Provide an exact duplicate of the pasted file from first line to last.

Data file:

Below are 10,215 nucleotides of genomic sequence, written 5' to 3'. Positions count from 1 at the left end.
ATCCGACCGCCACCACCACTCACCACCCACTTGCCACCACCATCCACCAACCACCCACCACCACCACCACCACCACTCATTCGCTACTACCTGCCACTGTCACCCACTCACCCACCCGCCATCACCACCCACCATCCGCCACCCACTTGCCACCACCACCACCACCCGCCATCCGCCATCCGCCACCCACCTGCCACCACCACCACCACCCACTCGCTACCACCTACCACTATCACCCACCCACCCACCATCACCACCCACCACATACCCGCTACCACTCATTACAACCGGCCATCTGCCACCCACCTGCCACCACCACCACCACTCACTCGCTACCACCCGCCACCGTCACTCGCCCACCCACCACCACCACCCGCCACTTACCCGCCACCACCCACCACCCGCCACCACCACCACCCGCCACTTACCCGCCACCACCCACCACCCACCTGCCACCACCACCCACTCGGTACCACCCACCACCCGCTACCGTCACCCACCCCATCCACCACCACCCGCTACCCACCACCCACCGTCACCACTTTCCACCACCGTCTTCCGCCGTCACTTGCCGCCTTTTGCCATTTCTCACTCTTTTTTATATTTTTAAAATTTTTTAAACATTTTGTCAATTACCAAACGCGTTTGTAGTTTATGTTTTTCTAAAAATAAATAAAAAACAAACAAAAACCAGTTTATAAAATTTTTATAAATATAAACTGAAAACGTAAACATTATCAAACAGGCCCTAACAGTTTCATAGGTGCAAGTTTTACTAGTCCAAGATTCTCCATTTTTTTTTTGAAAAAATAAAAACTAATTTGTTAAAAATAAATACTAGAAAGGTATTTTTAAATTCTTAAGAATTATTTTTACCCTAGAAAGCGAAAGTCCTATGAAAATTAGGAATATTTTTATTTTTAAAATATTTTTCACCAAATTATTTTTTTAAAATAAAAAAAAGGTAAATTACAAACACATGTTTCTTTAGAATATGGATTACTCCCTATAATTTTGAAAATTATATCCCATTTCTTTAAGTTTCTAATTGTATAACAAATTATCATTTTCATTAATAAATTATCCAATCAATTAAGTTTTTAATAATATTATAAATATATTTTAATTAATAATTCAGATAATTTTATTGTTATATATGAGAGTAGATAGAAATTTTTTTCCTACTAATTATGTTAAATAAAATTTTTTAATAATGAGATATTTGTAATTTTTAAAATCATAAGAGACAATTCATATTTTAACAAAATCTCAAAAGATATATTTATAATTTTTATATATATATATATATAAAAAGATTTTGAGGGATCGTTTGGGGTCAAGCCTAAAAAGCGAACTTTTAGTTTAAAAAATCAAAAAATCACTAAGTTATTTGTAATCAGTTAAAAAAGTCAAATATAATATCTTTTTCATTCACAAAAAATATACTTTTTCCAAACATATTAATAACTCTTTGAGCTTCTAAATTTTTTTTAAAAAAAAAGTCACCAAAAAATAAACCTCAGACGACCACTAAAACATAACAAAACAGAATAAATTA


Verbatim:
Below are 10,215 nucleotides of genomic sequence, written 5' to 3'. Positions count from 1 at the left end.
ATCCGACCGCCACCACCACTCACCACCCACTTGCCACCACCATCCACCAACCACCCACCACCACCACCACCACCACTCATTCGCTACTACCTGCCACTGTCACCCACTCACCCACCCGCCATCACCACCCACCATCCGCCACCCACTTGCCACCACCACCACCACCCGCCATCCGCCATCCGCCACCCACCTGCCACCACCACCACCACCCACTCGCTACCACCTACCACTATCACCCACCCACCCACCATCACCACCCACCACATACCCGCTACCACTCATTACAACCGGCCATCTGCCACCCACCTGCCACCACCACCACCACTCACTCGCTACCACCCGCCACCGTCACTCGCCCACCCACCACCACCACCCGCCACTTACCCGCCACCACCCACCACCCGCCACCACCACCACCCGCCACTTACCCGCCACCACCCACCACCCACCTGCCACCACCACCCACTCGGTACCACCCACCACCCGCTACCGTCACCCACCCCATCCACCACCACCCGCTACCCACCACCCACCGTCACCACTTTCCACCACCGTCTTCCGCCGTCACTTGCCGCCTTTTGCCATTTCTCACTCTTTTTTATATTTTTAAAATTTTTTAAACATTTTGTCAATTACCAAACGCGTTTGTAGTTTATGTTTTTCTAAAAATAAATAAAAAACAAACAAAAACCAGTTTATAAAATTTTTATAAATATAAACTGAAAACGTAAACATTATCAAACAGGCCCTAACAGTTTCATAGGTGCAAGTTTTACTAGTCCAAGATTCTCCATTTTTTTTTTGAAAAAATAAAAACTAATTTGTTAAAAATAAATACTAGAAAGGTATTTTTAAATTCTTAAGAATTATTTTTACCCTAGAAAGCGAAAGTCCTATGAAAATTAGGAATATTTTTATTTTTAAAATATTTTTCACCAAATTATTTTTTTAAAATAAAAAAAAGGTAAATTACAAACACATGTTTCTTTAGAATATGGATTACTCCCTATAATTTTGAAAATTATATCCCATTTCTTTAAGTTTCTAATTGTATAACAAATTATCATTTTCATTAATAAATTATCCAATCAATTAAGTTTTTAATAATATTATAAATATATTTTAATTAATAATTCAGATAATTTTATTGTTATATATGAGAGTAGATAGAAATTTTTTTCCTACTAATTATGTTAAATAAAATTTTTTAATAATGAGATATTTGTAATTTTTAAAATCATAAGAGACAATTCATATTTTAACAAAATCTCAAAAGATATATTTATAATTTTTATATATATATATATATAAAAAGATTTTGAGGGATCGTTTGGGGTCAAGCCTAAAAAGCGAACTTTTAGTTTAAAAAATCAAAAAATCACTAAGTTATTTGTAATCAGTTAAAAAAGTCAAATATAATATCTTTTTCATTCACAAAAAATATACTTTTTCCAAACATATTAATAACTCTTTGAGCTTCTAAATTTTTTTTAAAAAAAAAGTCACCAAAAAATAAACCTCAGACGACCACTAAAACATAACAAAACAGAATAAATTA